THREE YEARS ON THE KANSAS BORDER, REV. JOHN MCNAMARA (1824-85) SIGNED NOTE, "McNamara" 3.25 x .6, by the author and clergyman who was a strong anti-slavery missionary of the Protestant Episcopal Church who served 1851-52 in the Plate Purchase section of Missouri and then from 1854 in Kasnas in a turbulant era. In full: "I am sure your people will excuse me. It will be all the better Sunday week." Probably agreeing to make a speaking appearance at a church. Found in an old autograph album, the note is age toned and slightly cropped at the top but still very easy to read. A great piece of American history by a man who witnessed it and recorded it in his book.
Bleeding Kansas, Bloody Kansas or the Border War was a series of violent civil confrontations in the United States between 1854 and 1861 which emerged from a political and ideological debate over the legality of slavery in the proposed state of Kansas.
The Missouri Compromise of 1820 was an effort by Congress to defuse political rivalries and maintain the balance of power between North and South. In the years leading up to the Missouri Compromise, tensions had been building between pro-slavery and anti-slavery factions across the country and within the U.S. Congress. When Missouri requested admission to the Union as a slave state in 1819, it threatened to upset the delicate balance between slave states and free states. At the time, the United States contained 22 states, evenly divided between slave and free.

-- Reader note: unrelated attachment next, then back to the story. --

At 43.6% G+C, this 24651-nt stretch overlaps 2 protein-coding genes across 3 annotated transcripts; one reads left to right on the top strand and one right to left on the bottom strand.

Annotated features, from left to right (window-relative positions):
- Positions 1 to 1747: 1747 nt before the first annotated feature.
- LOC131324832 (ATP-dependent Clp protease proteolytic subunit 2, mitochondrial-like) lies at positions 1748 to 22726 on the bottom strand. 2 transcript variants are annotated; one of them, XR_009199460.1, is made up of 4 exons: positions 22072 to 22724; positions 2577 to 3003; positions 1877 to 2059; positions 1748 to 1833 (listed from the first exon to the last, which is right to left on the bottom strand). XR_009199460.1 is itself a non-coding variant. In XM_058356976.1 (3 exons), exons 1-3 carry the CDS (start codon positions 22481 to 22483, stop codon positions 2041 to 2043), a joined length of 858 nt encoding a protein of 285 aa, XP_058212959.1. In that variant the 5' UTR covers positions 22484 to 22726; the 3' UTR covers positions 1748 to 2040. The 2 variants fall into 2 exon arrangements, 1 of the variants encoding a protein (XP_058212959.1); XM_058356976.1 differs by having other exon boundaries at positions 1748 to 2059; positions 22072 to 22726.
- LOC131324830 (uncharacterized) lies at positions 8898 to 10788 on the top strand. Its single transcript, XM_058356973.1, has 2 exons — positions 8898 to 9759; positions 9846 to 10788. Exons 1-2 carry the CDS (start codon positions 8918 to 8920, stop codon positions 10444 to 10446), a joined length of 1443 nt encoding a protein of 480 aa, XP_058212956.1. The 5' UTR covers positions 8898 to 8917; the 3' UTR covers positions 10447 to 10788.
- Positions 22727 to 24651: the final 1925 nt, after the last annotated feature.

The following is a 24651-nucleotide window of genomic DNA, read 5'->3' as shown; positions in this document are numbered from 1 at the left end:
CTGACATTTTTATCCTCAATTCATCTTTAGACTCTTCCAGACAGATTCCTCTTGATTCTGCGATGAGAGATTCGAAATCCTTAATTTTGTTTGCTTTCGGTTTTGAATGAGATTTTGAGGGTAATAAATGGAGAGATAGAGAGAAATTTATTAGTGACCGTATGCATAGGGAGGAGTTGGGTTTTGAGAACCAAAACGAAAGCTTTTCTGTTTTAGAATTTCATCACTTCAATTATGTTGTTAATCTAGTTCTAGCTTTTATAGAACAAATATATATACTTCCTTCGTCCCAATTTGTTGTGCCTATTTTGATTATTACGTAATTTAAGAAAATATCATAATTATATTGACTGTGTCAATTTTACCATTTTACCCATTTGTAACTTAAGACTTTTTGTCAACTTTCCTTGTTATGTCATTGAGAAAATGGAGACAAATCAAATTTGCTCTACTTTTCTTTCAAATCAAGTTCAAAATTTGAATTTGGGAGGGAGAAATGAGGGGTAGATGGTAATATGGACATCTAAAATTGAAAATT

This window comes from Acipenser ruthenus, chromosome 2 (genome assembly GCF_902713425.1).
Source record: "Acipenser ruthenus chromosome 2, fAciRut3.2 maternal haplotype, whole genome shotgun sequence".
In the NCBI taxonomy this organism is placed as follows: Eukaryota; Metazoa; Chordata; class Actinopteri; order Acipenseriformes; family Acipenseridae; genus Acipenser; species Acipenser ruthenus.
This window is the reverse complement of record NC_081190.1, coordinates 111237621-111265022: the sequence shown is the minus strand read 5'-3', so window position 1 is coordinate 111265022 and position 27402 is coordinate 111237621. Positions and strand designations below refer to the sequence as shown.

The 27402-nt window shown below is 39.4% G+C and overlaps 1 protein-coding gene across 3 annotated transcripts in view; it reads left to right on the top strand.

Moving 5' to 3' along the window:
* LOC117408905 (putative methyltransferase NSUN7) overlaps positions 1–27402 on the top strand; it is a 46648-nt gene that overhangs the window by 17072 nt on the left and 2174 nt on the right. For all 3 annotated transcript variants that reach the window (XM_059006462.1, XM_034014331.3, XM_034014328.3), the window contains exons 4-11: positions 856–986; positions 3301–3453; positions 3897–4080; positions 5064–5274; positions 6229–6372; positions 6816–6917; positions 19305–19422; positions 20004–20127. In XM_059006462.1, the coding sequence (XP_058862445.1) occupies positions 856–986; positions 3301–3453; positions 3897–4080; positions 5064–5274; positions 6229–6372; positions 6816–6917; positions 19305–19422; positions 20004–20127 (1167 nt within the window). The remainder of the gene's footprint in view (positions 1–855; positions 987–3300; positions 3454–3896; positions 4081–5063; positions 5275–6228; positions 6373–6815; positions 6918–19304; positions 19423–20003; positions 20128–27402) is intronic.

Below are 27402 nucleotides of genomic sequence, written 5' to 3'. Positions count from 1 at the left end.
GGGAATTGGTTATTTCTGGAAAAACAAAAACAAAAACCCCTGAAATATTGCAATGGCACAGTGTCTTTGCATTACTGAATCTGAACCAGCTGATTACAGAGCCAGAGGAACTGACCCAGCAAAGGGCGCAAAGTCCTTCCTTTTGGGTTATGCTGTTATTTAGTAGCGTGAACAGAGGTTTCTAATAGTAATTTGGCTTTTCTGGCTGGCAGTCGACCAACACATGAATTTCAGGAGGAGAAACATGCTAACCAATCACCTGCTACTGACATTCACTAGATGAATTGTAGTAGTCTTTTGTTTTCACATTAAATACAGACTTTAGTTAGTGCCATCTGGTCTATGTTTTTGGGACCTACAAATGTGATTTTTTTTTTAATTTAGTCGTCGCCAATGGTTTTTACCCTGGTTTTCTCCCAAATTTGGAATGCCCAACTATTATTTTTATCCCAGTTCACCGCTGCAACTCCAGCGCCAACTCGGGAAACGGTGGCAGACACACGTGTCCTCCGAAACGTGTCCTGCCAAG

At about the same time, the state of Maine was also requesting admission to the Union and to keep the peace, the Missouri Compromise was reached that granted Missouri’s request and also admitted Maine as a free state. The compromise also drew an imaginary line across the former Louisiana Territory, which prohibited slavery north of the 36°30′ parallel, excluding Missouri. The Missouri Compromise remained the law of the land until it was negated by the Kansas-Nebraska Act of 1854.
Bleeding Kansas or the Kansas-Missouri Border War was a series of violent civil confrontations between the people of Kansas and Missouri that occurred immediately after the signing of the Kansas-Nebraska Act in 1854. The border war began seven years before the Civil War officially began and continued into the war. The issue was whether or not Kansas would become a Free-State or a pro-slavery state, which resulted in years of electoral fraud, raids, assaults, and retributive murders carried out by pro-slavery "Border Ruffians" in Missouri and anti-slavery "Jayhawkers" and "Redlegs" in Kansas.
On May 30, 1854, the Kansas-Nebraska Act was signed, which opened the two territories to white settlement primarily so that a railroad could be built across the vast plains to the Rockies.Though the area was reserved for the Indians, the treaty was disregarded with the coming of the steam engine. Little did those long ago legislators realize the chain of events they had set in motion that would end in the Civil War and usher in an era of violence that would plague the plains for the rest of the century.
The Kansas-Nebraska Act also repealed the Missouri Compromise and reopened the issue of extending slavery north, allowing the two territories to decide the matter for themselves. As a result, settlement of the state was spurred, not so much by westward expansion, as by the determination of both pro-slavery and abolitionist factions to achieve a majority population in the territory.